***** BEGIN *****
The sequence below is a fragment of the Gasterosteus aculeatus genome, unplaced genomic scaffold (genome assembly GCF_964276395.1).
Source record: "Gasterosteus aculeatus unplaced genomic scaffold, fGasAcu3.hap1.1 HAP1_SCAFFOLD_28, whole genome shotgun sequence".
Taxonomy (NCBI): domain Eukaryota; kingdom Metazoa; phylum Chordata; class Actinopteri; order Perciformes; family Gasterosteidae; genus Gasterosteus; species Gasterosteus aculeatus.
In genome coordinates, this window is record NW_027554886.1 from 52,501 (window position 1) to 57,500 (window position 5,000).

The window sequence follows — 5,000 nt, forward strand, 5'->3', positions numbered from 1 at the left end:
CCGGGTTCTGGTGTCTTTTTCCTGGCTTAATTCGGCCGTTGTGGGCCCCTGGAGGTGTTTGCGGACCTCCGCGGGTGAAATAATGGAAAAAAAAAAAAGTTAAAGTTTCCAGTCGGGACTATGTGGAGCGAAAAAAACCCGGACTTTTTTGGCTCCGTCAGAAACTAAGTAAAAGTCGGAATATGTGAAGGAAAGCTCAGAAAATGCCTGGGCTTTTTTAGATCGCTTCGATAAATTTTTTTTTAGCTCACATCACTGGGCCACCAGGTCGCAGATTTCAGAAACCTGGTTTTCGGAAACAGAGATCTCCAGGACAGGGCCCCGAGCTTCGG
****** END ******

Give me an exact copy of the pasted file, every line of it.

The sequence below is a fragment of the Gasterosteus aculeatus genome, unplaced genomic scaffold (genome assembly GCF_964276395.1).
Source record: "Gasterosteus aculeatus unplaced genomic scaffold, fGasAcu3.hap1.1 HAP1_SCAFFOLD_28, whole genome shotgun sequence".
Taxonomy (NCBI): domain Eukaryota; kingdom Metazoa; phylum Chordata; class Actinopteri; order Perciformes; family Gasterosteidae; genus Gasterosteus; species Gasterosteus aculeatus.
In genome coordinates, this window is record NW_027554886.1 from 52,501 (window position 1) to 57,500 (window position 5,000).

The window sequence follows — 5,000 nt, forward strand, 5'->3', positions numbered from 1 at the left end:
CCGGGTTCTGGTGTCTTTTTCCTGGCTTAATTCGGCCGTTGTGGGCCCCTGGAGGTGTTTGCGGACCTCCGCGGGTGAAATAATGGAAAAAAAAAAAAGTTAAAGTTTCCAGTCGGGACTATGTGGAGCGAAAAAAACCCGGACTTTTTTGGCTCCGTCAGAAACTAAGTAAAAGTCGGAATATGTGAAGGAAAGCTCAGAAAATGCCTGGGCTTTTTTAGATCGCTTCGATAAATTTTTTTTTAGCTCACATCACTGGGCCACCAGGTCGCAGATTTCAGAAACCTGGTTTTCGGAAACAGAGATCTCCAGGACAGGGCCCCGAGCTTCGG